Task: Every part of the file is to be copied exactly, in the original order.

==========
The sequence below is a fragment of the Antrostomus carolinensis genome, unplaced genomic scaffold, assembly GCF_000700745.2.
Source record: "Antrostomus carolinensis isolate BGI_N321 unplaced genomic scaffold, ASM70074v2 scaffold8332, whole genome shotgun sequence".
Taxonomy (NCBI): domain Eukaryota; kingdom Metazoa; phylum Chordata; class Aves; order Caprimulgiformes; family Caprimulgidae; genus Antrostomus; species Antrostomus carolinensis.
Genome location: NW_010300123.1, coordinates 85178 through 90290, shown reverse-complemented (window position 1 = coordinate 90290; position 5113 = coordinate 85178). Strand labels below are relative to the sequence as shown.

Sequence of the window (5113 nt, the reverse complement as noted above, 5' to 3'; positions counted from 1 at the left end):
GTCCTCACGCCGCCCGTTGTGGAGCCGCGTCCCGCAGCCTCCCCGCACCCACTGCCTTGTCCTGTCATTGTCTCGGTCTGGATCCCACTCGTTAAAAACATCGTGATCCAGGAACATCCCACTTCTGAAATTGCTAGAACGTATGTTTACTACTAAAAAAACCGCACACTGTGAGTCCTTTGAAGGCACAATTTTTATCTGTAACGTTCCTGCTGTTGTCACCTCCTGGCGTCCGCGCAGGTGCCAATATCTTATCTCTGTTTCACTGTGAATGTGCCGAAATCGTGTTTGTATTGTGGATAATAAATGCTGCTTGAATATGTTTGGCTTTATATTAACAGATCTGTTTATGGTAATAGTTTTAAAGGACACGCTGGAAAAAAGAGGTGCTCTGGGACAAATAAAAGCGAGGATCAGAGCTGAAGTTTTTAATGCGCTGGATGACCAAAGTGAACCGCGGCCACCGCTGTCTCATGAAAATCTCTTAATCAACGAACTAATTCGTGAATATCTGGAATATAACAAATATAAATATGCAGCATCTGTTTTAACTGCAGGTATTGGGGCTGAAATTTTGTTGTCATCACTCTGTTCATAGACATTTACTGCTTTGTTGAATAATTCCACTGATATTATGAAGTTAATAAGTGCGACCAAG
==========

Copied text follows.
The sequence below is a fragment of the Antrostomus carolinensis genome, unplaced genomic scaffold, assembly GCF_000700745.2.
Source record: "Antrostomus carolinensis isolate BGI_N321 unplaced genomic scaffold, ASM70074v2 scaffold8332, whole genome shotgun sequence".
Taxonomy (NCBI): domain Eukaryota; kingdom Metazoa; phylum Chordata; class Aves; order Caprimulgiformes; family Caprimulgidae; genus Antrostomus; species Antrostomus carolinensis.
Genome location: NW_010300123.1, coordinates 85178 through 90290, shown reverse-complemented (window position 1 = coordinate 90290; position 5113 = coordinate 85178). Strand labels below are relative to the sequence as shown.

Sequence of the window (5113 nt, the reverse complement as noted above, 5' to 3'; positions counted from 1 at the left end):
GTCCTCACGCCGCCCGTTGTGGAGCCGCGTCCCGCAGCCTCCCCGCACCCACTGCCTTGTCCTGTCATTGTCTCGGTCTGGATCCCACTCGTTAAAAACATCGTGATCCAGGAACATCCCACTTCTGAAATTGCTAGAACGTATGTTTACTACTAAAAAAACCGCACACTGTGAGTCCTTTGAAGGCACAATTTTTATCTGTAACGTTCCTGCTGTTGTCACCTCCTGGCGTCCGCGCAGGTGCCAATATCTTATCTCTGTTTCACTGTGAATGTGCCGAAATCGTGTTTGTATTGTGGATAATAAATGCTGCTTGAATATGTTTGGCTTTATATTAACAGATCTGTTTATGGTAATAGTTTTAAAGGACACGCTGGAAAAAAGAGGTGCTCTGGGACAAATAAAAGCGAGGATCAGAGCTGAAGTTTTTAATGCGCTGGATGACCAAAGTGAACCGCGGCCACCGCTGTCTCATGAAAATCTCTTAATCAACGAACTAATTCGTGAATATCTGGAATATAACAAATATAAATATGCAGCATCTGTTTTAACTGCAGGTATTGGGGCTGAAATTTTGTTGTCATCACTCTGTTCATAGACATTTACTGCTTTGTTGAATAATTCCACTGATATTATGAAGTTAATAAGTGCGACCAAG